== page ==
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Games: GGKBDD, Pygame, The Mirror Lied, Legend of Keepers: Career of a Dungeon Master, Rusted Warfare and More

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  • Linux Input Expert Peter Hutterer Shows Off "GGKBDD" As Linux Gaming Keyboard Daemon

    While the long-term prospects of the project have yet to be determined, longtime Linux input expert Peter Hutterer of Red Hat has hacked together "GGKBDD" as the generic gaming keyboard daemon for Linux systems.

    When hearing of gaming keyboards that provide a macro key to send out pre-recorded key sequences when pressed, Peter decided to prototype GGKBDD as a daemon offering similar functionality that would work with any USB keyboard.

  • ggkbdd is a generic gaming keyboard daemon

    Last week while reviewing a patch I read that some gaming keyboards have two modes - keyboard mode and gaming mode. When in gaming mode, the keys send out pre-recorded macros when pressed. Presumably (I am not a gamer) this is to record keyboard shortcuts to have quicker access to various functionalities. The macros are stored in the hardware and are thus relatively independent of the host system. Pprovided you have access to the custom protocol, which you probably don't when you're on Linux. But I digress.

    I reckoned this could be done in software and work with any 5 dollar USB keyboard. A few hours later, I have this working now: ggkbdd. It sits directly above the kernel and waits for key events. Once the 'mode key' is hit, the keyboard will send pre-configured key sequences for the respective keys. Hitting the mode key again (or ESC) switches back to normal mode.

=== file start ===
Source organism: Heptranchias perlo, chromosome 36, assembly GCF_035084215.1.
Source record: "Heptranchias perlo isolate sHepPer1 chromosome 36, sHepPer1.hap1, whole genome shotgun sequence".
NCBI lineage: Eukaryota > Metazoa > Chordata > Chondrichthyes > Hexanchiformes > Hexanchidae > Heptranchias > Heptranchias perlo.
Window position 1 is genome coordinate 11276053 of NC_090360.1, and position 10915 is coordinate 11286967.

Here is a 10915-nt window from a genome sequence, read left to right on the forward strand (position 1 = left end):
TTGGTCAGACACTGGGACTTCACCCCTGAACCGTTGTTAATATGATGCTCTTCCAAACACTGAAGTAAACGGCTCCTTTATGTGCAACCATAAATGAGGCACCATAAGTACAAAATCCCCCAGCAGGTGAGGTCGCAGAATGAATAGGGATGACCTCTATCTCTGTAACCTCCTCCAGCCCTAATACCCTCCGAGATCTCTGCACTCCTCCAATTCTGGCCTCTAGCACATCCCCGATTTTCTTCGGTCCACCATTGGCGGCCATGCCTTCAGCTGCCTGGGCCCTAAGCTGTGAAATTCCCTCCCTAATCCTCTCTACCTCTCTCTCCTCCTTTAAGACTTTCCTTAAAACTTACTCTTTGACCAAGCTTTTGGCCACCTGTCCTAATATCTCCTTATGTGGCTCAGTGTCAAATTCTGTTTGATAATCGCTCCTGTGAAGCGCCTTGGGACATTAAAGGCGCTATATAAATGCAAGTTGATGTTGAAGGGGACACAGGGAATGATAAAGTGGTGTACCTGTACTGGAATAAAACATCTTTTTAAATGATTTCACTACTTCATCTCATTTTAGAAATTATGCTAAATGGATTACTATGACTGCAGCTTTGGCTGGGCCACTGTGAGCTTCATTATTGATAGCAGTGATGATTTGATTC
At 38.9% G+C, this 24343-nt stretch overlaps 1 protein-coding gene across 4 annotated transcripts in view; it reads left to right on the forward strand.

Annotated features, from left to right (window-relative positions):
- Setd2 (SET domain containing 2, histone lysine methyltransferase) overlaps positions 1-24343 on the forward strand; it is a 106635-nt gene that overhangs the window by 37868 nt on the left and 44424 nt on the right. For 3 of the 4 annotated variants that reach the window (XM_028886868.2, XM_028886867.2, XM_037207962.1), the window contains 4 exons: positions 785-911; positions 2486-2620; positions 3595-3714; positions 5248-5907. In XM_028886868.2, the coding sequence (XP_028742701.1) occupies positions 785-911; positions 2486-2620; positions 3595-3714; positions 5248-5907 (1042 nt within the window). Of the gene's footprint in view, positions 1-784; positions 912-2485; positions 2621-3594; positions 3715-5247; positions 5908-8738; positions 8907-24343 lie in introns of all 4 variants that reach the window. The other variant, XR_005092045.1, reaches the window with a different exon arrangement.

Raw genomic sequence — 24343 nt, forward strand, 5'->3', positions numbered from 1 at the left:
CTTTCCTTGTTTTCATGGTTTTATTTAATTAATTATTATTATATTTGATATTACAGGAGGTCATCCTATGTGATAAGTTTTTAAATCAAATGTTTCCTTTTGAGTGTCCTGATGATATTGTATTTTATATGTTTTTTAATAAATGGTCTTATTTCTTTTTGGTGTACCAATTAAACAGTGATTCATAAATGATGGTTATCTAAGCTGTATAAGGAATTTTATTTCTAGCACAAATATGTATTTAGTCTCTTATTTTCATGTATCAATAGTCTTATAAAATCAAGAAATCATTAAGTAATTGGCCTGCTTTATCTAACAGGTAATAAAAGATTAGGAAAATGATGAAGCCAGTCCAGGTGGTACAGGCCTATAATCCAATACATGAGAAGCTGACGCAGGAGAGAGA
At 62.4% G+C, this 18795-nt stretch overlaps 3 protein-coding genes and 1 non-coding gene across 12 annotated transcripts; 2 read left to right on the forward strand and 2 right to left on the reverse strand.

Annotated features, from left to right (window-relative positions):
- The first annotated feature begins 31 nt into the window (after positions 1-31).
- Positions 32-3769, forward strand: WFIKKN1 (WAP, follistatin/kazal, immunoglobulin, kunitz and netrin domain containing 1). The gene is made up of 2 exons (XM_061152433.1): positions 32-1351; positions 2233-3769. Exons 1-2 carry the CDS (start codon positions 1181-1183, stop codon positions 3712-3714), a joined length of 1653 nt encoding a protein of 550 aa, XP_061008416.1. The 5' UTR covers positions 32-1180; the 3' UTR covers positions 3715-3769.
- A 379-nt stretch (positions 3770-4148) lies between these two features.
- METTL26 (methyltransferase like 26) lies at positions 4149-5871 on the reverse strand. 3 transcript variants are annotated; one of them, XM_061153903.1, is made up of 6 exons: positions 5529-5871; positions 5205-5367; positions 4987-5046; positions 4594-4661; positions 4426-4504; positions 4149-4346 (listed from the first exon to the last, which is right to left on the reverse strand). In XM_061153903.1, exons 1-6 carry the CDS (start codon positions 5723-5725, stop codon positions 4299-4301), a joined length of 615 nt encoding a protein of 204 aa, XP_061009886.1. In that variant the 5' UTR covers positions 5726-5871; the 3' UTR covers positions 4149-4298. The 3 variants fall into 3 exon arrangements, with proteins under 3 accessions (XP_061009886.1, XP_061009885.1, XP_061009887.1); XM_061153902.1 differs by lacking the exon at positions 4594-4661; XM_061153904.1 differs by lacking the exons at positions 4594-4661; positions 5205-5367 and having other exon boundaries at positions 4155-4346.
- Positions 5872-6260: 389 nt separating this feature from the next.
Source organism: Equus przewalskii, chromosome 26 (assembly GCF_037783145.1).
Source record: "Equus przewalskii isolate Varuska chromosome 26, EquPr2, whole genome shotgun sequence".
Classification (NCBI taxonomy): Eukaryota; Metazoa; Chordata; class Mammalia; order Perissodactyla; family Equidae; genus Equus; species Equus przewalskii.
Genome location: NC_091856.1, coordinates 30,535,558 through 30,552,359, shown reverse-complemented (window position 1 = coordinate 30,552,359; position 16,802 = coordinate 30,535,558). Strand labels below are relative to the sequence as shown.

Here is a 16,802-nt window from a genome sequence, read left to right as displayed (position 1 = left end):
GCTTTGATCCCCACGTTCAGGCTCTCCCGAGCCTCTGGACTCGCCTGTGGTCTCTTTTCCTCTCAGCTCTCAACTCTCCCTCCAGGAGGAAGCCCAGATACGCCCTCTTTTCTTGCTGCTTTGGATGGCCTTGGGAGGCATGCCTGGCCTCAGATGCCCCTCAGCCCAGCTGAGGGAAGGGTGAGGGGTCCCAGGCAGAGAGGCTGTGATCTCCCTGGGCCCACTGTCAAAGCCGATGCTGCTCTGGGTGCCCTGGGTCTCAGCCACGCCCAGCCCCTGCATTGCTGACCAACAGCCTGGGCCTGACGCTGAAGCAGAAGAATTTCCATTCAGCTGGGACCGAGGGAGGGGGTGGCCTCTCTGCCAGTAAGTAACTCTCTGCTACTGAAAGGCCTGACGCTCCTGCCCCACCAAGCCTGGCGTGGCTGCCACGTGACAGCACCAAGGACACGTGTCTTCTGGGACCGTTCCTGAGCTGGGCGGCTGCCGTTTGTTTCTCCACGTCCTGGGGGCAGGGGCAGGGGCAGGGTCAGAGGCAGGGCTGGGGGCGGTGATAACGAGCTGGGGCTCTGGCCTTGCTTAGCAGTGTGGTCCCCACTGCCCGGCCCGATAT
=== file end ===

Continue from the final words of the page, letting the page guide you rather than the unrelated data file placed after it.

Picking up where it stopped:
• gamingdirectional: Create a win scene and the level manager class for pygame project

    In this article we will create a pop up win scene when the player has won all the levels which it will then ask the player whether he wants to start the game all over again or not? We will also create a framework for the level manager class which we will further add in more features in the next chapter. First of all, we will modify the start scene class again to include in a win scene graphic.

  • The Mirror Lied, a short adventure from the creator of To the Moon adds Linux support

    For those who appreciated To the Moon (Freebird Games), The Mirror Lied is a pretty short adventure and it now has Linux support. What's really good to see, is that all their games on Steam now have Linux support.

  • Legend of Keepers: Career of a Dungeon Master will have Linux support

    Legend of Keepers: Career of a Dungeon Master from Goblinz Studio is what they're calling a mix between a 'Dungeon Defender and a Roguelite' and it does look good. It will support Linux too!

  • Indie RTS 'Rusted Warfare' has a huge new release out, loads of new stuff

    The indie RTS game Rusted Warfare is an impressive effort, one that feels a lot like some of the classics and this new release is huge.

    Plenty of new units to try out, including an aircraft carrier, a light gunship, a tesla mech and more. There's quite a bit of variety in the different types of units now. Since you can wage war across land, sea and air it's quite impressive.

  • Intel's new discrete GPU will have a focus on Linux gaming